Somnath, the First among twelve Jyotirlinga dedicated to Lord Shiva, is a beautiful destination of Hindu’s beliefs located at western coasts of Gujrat, India. Somnath is epitome of perseverance as it resurrected from destruction and invasion atleast 17 times. During Dec’17, I visited this artistic temple which was reconstructed in 1951 based on Chaulukya architecture. Not just that, the entire Prabhas Patan area is blessed with diverse ancient places of significant historical and religious faiths.
I, with my group started my trail to Somnath after a thrilling Lion Safari at Gir National Park which is just 30 miles from Somnath. We started from Gir at noon towards Somnath, which can be traversed easily in 1-1.5 hour through Shared Transport available such as buses or Autos, we got the latter one as frequency of buses is limited. This road has some rough patches and pass through few villages, but entire route is hushed and can be smoothly covered on personal car or hired taxi as well.
The plan was to start our trail in Somnath with a plunge into the Triveni Sangam where Hiran, Kapil and Saraswati rivers meet with Arabian Sea. But as soon as we looked in water, it didn’t feel like dunking into water as it was mucky probably due to cremation rituals which were being performed nearby. Hence we decided to move directly to our Hotel which we had already booked online. There are plenty of hotels available at pretty reasonable prices, the one we booked was in proximity to Somnath Railway Station.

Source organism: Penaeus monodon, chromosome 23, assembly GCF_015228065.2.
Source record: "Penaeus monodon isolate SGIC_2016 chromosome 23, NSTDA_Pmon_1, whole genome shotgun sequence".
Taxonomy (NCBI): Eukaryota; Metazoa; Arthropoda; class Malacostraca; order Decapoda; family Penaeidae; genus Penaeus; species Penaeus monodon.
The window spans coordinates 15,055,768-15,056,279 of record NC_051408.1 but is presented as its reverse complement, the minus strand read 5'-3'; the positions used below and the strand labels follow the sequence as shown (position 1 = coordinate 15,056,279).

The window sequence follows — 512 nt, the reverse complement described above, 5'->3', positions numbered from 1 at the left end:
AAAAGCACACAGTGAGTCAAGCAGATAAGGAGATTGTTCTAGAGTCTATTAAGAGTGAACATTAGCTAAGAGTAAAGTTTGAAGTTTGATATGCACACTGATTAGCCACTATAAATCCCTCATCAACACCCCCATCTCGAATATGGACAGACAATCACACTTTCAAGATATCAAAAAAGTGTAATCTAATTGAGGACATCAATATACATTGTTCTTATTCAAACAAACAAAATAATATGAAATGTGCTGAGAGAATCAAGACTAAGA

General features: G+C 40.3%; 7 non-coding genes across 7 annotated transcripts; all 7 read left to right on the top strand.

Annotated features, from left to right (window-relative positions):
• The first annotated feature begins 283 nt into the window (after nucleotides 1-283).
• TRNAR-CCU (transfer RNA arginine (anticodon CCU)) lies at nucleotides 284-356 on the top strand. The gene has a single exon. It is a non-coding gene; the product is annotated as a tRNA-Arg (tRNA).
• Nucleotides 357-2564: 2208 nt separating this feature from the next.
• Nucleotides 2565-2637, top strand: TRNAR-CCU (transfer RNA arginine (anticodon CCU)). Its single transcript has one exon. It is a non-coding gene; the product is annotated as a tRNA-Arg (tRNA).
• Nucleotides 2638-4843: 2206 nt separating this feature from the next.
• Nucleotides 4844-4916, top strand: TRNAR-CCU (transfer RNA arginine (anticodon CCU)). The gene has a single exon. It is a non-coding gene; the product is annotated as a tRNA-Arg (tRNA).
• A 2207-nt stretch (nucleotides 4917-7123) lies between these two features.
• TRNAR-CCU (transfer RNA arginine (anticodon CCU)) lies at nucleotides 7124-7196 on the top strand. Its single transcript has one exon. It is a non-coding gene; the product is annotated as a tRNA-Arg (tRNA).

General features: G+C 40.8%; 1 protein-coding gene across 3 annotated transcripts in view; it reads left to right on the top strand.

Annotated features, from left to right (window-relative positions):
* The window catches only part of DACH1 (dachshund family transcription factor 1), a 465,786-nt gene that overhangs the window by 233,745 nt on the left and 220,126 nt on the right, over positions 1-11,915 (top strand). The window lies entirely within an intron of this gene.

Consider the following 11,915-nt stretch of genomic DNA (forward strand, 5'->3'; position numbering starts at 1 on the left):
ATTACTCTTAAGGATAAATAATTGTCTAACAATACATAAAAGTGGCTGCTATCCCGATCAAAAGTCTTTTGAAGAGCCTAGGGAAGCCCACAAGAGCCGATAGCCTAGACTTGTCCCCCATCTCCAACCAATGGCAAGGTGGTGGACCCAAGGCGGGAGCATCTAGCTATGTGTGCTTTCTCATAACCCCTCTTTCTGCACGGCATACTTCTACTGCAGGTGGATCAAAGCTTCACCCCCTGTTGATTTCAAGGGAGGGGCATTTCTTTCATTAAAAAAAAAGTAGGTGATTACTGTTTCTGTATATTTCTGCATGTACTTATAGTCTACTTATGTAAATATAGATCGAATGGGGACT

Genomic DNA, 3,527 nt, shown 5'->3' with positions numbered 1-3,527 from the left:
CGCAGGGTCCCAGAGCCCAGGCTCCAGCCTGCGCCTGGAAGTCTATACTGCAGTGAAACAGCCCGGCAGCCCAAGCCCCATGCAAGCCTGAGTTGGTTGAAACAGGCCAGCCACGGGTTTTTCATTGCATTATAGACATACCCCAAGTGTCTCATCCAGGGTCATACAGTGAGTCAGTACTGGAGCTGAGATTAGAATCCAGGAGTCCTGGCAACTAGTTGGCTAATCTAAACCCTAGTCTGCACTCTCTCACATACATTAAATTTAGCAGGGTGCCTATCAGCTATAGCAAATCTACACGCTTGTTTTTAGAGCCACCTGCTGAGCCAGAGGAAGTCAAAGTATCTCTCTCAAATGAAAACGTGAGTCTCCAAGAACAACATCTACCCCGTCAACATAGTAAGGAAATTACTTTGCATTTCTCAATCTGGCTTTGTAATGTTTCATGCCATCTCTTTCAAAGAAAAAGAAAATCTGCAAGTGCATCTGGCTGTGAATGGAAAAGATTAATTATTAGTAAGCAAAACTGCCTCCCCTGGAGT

After freshening up it was time to begin the trail with Bhalka Tirth which was just 3 miles from our hotel. So we hired an auto to guide and take us through all major places of interest. The route was scenic with Arabian sea on one side.
Bhalka Tirth is a prominent place of Hindus since at this place Shri Krishna got fatally wounded when a huntsman Jara pierced an arrow through His feet as he misapprehend him to be a deer. Lord Shri Krishna, however pardoned the poacher and made his sacred journey to Neejdham from Dehotsarg near Triveni Sangam, here footprints of Shri Krishna are also carved.
A temple was later built to mark this holy place which is also known as Mahaprabhuji’s Bethak. Then we moved 2.5 miles towards sea-shore from where huntsman Jara supposedly aimed at Shri Krishna. Another temple dedicated to bhagwan Shashibhushan with Bhidbhanjan Ganpatiji was later established here.